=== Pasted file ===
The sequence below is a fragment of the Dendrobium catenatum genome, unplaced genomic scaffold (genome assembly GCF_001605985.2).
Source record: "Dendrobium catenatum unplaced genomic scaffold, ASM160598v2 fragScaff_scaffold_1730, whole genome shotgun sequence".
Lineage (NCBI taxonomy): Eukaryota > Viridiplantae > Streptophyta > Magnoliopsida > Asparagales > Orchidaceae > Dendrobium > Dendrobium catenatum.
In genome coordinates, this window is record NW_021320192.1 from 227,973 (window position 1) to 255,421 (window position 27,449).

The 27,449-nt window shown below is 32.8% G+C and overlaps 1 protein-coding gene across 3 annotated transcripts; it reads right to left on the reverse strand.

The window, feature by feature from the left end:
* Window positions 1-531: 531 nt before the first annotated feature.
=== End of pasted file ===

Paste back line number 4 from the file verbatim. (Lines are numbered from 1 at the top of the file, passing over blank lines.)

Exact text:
In genome coordinates, this window is record NW_021320192.1 from 227,973 (window position 1) to 255,421 (window position 27,449).